the branches down, and in one case, breaking it. Should
I be trimming the branches back every winter to try to get
more of the growing strength back into the limb? Other ideas?
ANSWER :Some simple pruning to reduce the potential
crop load would be a good way to deal with the situation.
However, even when this is done, you may still have to physically
remove some of the fruit. Thinning is critical in most fruit
crops to reduce limb breakage, increase fruit size and most
importantly insure crop set the next year.
QUESTION : I bought a pothos plant two months ago
and am now having a problem with the tips of the leaves
turning black. Please let me know how I can stop this.
ANSWER :Pothos are sturdy indoor plants for areas
of moderate to low light, rarely suffering from insect or
disease problems. Therefore, the tips of the leaves turning
black is probably due to watering or fertilization problems.
Let's look at the possibilities. Pothos need to be grown
in a well drained soil mix that is allowed to dry to the
touch before watering. Blackening of the leaf margins or
tips is a very common response to over watering. Determine
the frequency of watering by the feel of the soil rather
than the day of the week.
Leaf tip or margin discoloration also occurs if a pothos
is grown under severe stress of very dry soil with inadequate
watering. In either case, the discoloration may be accompanied
by leaves becoming yellow.
If the leaf color is good, except for the blackening of
the tips, over fertilization may be the cause. As with other
foliage plants grown in containers, pothos can benefit from
the application of a liquid fertilizer mixed and applied
according to package directions during periods of new growth.
Do not fertilize during the winter when the pothos is not
actively growing. Excess fertilizer could cause leaf tip
discoloration due to the buildup of salts, which are fertilizer
residues, in the soil.
If you have fertilized more often than necessary, the first
thing to do, of course, is to cut back on the frequency
or the amount of fertilization. Leach the excess fertilizer
out of the soil so that no further damage will be done.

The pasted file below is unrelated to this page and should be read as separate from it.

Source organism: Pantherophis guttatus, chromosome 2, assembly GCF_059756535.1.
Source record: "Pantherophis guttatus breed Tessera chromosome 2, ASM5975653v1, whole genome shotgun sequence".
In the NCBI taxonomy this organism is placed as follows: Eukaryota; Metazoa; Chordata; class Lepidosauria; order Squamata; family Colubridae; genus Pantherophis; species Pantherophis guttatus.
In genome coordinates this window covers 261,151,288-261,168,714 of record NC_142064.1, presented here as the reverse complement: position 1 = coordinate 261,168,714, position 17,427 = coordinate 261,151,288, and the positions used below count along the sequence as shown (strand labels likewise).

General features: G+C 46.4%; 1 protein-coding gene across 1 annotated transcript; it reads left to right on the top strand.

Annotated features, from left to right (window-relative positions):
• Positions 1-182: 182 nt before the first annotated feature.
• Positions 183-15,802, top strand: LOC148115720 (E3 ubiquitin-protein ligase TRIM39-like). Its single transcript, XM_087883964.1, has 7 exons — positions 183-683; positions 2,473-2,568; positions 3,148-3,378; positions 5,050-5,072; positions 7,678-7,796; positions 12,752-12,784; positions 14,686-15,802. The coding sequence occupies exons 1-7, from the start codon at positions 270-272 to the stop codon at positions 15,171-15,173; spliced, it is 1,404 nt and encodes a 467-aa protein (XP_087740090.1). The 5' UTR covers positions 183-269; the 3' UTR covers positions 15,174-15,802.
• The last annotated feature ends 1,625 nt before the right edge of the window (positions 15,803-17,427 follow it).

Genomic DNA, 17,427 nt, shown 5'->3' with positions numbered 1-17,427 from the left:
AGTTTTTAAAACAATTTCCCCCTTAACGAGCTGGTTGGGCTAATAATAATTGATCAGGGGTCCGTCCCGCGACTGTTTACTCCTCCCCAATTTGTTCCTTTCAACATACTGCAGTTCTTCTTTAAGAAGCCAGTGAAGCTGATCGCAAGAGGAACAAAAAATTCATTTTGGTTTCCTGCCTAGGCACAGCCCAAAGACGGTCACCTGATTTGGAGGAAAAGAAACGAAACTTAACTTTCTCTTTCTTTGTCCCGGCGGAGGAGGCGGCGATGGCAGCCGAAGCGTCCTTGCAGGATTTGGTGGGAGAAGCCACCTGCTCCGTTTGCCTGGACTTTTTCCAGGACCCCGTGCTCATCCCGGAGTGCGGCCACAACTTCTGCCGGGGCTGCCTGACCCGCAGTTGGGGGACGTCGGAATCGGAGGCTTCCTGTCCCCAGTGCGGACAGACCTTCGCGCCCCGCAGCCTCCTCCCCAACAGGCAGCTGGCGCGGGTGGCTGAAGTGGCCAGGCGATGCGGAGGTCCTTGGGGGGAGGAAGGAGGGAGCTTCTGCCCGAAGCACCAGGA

To do this, place the plant in the sink or tub and water
it until water flows copiously through the holes in the
bottom of the pot. Repeat this watering five or six times
over the next few hours. This heavy watering should not
cause overwatering problems since the soil is then allowed
to dry to the touch before the next regular watering.
QUESTION : Someone gave me a poinsettia (sorry bout
the spelling) last Christmas and the darn thing is still
alive. It stayed red till June or JULY. It fell off the
shelf 2 or 3 times and I stuck it back in the pot. Don't
think I can kill it... My question is what do I do to get
it to turn red for Christmas?
ANSWER :Most of the modern-day (purchased within
the past 3 years) poinsettias are plants that do not show
a photoperiodic response as did the older varieties which
were sold. Using the old varieties of poinsettias, we used
to tell folks that these plants demand at least 12 hours
of absolute darkness each evening to bloom. This requirement
was supplied, starting October 1, by slipping a light-tight
box over the plant at 5:00 p.m. and keeping it in place
until 8 a.m. This provided a "night" that is 15
hours in length -more than enough to induce flower bud formation.
However, it is not necessary to do this any more --- your
last year's poinsettia will begin to color in mid- to -
late December. Keep the faith!